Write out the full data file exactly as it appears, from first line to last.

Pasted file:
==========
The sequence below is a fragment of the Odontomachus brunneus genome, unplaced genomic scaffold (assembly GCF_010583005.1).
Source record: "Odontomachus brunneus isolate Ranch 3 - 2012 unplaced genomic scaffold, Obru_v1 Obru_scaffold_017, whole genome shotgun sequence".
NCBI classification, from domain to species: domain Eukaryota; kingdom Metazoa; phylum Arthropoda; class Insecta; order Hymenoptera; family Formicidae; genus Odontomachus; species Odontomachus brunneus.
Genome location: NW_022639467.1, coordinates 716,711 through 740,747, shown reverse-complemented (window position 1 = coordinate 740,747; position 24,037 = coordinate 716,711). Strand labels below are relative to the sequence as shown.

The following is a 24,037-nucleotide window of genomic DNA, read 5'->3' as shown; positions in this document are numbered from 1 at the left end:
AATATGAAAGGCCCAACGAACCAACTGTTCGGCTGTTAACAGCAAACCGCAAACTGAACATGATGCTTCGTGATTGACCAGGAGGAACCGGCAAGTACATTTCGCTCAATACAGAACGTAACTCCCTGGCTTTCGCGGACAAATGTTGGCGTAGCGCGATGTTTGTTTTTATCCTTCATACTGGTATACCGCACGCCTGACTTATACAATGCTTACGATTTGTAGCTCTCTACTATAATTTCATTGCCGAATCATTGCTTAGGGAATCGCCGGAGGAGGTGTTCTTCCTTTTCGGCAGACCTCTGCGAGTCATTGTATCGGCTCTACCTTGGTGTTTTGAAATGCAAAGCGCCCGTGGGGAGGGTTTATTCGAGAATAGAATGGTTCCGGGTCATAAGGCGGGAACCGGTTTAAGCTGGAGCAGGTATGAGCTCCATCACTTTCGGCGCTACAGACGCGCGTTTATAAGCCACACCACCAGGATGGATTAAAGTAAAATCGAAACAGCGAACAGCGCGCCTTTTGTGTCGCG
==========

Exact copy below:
The sequence below is a fragment of the Odontomachus brunneus genome, unplaced genomic scaffold (assembly GCF_010583005.1).
Source record: "Odontomachus brunneus isolate Ranch 3 - 2012 unplaced genomic scaffold, Obru_v1 Obru_scaffold_017, whole genome shotgun sequence".
NCBI classification, from domain to species: domain Eukaryota; kingdom Metazoa; phylum Arthropoda; class Insecta; order Hymenoptera; family Formicidae; genus Odontomachus; species Odontomachus brunneus.
Genome location: NW_022639467.1, coordinates 716,711 through 740,747, shown reverse-complemented (window position 1 = coordinate 740,747; position 24,037 = coordinate 716,711). Strand labels below are relative to the sequence as shown.

The following is a 24,037-nucleotide window of genomic DNA, read 5'->3' as shown; positions in this document are numbered from 1 at the left end:
AATATGAAAGGCCCAACGAACCAACTGTTCGGCTGTTAACAGCAAACCGCAAACTGAACATGATGCTTCGTGATTGACCAGGAGGAACCGGCAAGTACATTTCGCTCAATACAGAACGTAACTCCCTGGCTTTCGCGGACAAATGTTGGCGTAGCGCGATGTTTGTTTTTATCCTTCATACTGGTATACCGCACGCCTGACTTATACAATGCTTACGATTTGTAGCTCTCTACTATAATTTCATTGCCGAATCATTGCTTAGGGAATCGCCGGAGGAGGTGTTCTTCCTTTTCGGCAGACCTCTGCGAGTCATTGTATCGGCTCTACCTTGGTGTTTTGAAATGCAAAGCGCCCGTGGGGAGGGTTTATTCGAGAATAGAATGGTTCCGGGTCATAAGGCGGGAACCGGTTTAAGCTGGAGCAGGTATGAGCTCCATCACTTTCGGCGCTACAGACGCGCGTTTATAAGCCACACCACCAGGATGGATTAAAGTAAAATCGAAACAGCGAACAGCGCGCCTTTTGTGTCGCG